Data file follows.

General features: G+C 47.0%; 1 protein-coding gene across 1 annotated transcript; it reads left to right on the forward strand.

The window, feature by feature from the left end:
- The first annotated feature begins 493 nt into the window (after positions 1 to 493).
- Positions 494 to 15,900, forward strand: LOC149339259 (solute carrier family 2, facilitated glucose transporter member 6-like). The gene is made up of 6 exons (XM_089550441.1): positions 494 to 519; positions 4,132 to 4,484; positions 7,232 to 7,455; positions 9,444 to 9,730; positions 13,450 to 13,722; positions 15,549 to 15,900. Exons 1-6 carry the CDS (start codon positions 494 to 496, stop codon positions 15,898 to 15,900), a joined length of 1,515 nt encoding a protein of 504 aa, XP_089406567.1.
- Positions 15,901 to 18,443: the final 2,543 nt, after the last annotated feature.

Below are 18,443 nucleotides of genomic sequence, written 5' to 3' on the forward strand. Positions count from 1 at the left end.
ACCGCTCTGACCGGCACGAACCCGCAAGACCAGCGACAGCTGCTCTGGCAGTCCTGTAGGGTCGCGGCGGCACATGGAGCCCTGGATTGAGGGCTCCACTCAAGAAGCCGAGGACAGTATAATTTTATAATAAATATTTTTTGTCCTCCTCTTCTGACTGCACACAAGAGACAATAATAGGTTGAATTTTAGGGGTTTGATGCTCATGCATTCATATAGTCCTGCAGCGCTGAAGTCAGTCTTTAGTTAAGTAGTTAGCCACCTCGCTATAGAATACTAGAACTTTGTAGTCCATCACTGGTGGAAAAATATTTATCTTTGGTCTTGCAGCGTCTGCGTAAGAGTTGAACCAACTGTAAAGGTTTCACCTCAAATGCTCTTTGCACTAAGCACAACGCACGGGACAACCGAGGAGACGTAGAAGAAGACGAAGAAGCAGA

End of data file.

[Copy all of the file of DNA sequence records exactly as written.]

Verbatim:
General features: G+C 47.0%; 1 protein-coding gene across 1 annotated transcript; it reads left to right on the forward strand.

The window, feature by feature from the left end:
- The first annotated feature begins 493 nt into the window (after positions 1 to 493).
- Positions 494 to 15,900, forward strand: LOC149339259 (solute carrier family 2, facilitated glucose transporter member 6-like). The gene is made up of 6 exons (XM_089550441.1): positions 494 to 519; positions 4,132 to 4,484; positions 7,232 to 7,455; positions 9,444 to 9,730; positions 13,450 to 13,722; positions 15,549 to 15,900. Exons 1-6 carry the CDS (start codon positions 494 to 496, stop codon positions 15,898 to 15,900), a joined length of 1,515 nt encoding a protein of 504 aa, XP_089406567.1.
- Positions 15,901 to 18,443: the final 2,543 nt, after the last annotated feature.

Below are 18,443 nucleotides of genomic sequence, written 5' to 3' on the forward strand. Positions count from 1 at the left end.
ACCGCTCTGACCGGCACGAACCCGCAAGACCAGCGACAGCTGCTCTGGCAGTCCTGTAGGGTCGCGGCGGCACATGGAGCCCTGGATTGAGGGCTCCACTCAAGAAGCCGAGGACAGTATAATTTTATAATAAATATTTTTTGTCCTCCTCTTCTGACTGCACACAAGAGACAATAATAGGTTGAATTTTAGGGGTTTGATGCTCATGCATTCATATAGTCCTGCAGCGCTGAAGTCAGTCTTTAGTTAAGTAGTTAGCCACCTCGCTATAGAATACTAGAACTTTGTAGTCCATCACTGGTGGAAAAATATTTATCTTTGGTCTTGCAGCGTCTGCGTAAGAGTTGAACCAACTGTAAAGGTTTCACCTCAAATGCTCTTTGCACTAAGCACAACGCACGGGACAACCGAGGAGACGTAGAAGAAGACGAAGAAGCAGA